General Electric commissions biomedical training centre in LUTH
GENERAL Electric (GE) has officially commissioned the Lagos University Teaching Hospital (LUTH) Biomedical Training centre, which it refurbished and equipped.
The commissioning took place at the Federal School of Biomedical Engineering Technology at the Lagos University Teaching Hospital (LUTH), Idiaraba, Lagos.
The commissioning is in fulfillment of a commitment made by the GE Foundation to work with other stakeholders in developing a new Biomedical Equipment Technician Training (BMET) project in Nigeria to address a major need for locally qualified medical technicians to repair and service biomedical equipment.
In the first year of running this programme, about 19 technicians and engineers have been trained. Statistics show that between 50 to 80 per cent of medical equipment are usually out of service in low-income countries, according to the World Health Organization (WHO).
In Nigeria, 50 per cent of hospital equipment are out of service which puts added strain on local healthcare delivery. Speaking at the event, President and CEO, Lifecare Solutions/Health Care Systems at GE, Thierry Leclercq, said: “This capacity-building programme delivers a structured curriculum and develops a pipeline of locally accredited engineers.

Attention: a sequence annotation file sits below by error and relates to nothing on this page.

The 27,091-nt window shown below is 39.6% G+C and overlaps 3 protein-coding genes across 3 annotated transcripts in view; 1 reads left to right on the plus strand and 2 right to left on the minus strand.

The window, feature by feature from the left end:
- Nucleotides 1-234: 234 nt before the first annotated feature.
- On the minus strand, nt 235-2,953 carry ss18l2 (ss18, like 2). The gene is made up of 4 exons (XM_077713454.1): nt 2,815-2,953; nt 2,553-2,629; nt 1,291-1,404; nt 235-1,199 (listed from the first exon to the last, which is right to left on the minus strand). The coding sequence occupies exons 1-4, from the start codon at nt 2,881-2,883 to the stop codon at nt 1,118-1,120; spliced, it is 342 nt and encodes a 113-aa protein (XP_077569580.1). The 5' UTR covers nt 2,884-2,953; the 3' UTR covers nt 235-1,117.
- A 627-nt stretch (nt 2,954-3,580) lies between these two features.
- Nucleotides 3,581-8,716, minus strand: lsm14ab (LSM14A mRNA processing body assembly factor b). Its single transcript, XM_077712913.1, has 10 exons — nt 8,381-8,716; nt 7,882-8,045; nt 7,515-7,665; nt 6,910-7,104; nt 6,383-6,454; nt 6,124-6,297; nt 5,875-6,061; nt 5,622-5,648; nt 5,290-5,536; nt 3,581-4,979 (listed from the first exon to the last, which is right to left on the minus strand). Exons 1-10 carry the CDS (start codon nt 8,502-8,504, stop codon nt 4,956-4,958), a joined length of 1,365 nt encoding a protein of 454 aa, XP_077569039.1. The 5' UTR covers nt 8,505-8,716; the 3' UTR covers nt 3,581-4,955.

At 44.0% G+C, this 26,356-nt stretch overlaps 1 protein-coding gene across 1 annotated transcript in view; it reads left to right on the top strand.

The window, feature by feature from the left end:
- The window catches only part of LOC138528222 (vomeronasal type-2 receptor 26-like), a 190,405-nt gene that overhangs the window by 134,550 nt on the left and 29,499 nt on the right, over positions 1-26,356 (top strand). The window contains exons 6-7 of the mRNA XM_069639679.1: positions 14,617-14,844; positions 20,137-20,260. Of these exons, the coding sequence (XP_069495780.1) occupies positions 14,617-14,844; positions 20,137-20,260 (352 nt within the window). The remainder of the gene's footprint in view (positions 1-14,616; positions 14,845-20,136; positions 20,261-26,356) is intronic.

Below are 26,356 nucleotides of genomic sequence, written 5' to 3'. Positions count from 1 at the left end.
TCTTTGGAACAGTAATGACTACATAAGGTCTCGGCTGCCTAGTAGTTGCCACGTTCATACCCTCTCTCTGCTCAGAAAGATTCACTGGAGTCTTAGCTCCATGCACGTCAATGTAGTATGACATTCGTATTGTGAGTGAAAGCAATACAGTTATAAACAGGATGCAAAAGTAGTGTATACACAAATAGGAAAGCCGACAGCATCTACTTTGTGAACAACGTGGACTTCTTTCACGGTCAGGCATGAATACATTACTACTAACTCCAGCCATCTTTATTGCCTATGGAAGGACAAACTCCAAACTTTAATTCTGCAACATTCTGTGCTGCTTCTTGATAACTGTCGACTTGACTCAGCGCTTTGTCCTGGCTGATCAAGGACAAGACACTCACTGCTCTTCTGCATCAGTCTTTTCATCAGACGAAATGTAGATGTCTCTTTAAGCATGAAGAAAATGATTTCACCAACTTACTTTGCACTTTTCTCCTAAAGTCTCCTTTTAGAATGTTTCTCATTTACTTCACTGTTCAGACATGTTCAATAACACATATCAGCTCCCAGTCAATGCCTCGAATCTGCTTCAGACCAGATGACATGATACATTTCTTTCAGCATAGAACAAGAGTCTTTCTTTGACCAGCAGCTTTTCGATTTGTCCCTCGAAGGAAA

We are pleased to collaborate with the Nigerian Ministry of Health and Engineering World Health in helping to address these challenges in Nigeria.” In Nigeria, the BMET training programme is being delivered through 18 four-week modules, delivered over three years in classroom, laboratory, field practicum, and examination components.
Students learn about healthcare technology management, computer skills, principles of medical device operation, and professional development. They are taught a broad base of skills that apply to the maintenance and repair of numerous types of biomedical equipment.
Chief Medical Director of LUTH Professor Christopher Bode, who was represented by Professor Olufemi Fasanmade, thanked GE and the GE Foundation for the gesture which he said ensures that “medical practitioners have new tools to make a difference because the work of the bioengineer is to translate ideas into a workable tool for doctors.”
Continuing, he said, “local institutions and providers own the process of training technicians and, as a result, build their community’s confidence in the local health system.
In the end, this will help maximize the value of donated equipment in the region and dramatically break down this barrier to the delivery of care.” In an emotion laden speech, Carmen Walker, Director of the Biomedical Centre at LUTH, commended GE’s gesture which she said “has made it possible to train biomedical engineers who, in saving hospital equipment, continue to save lives.”
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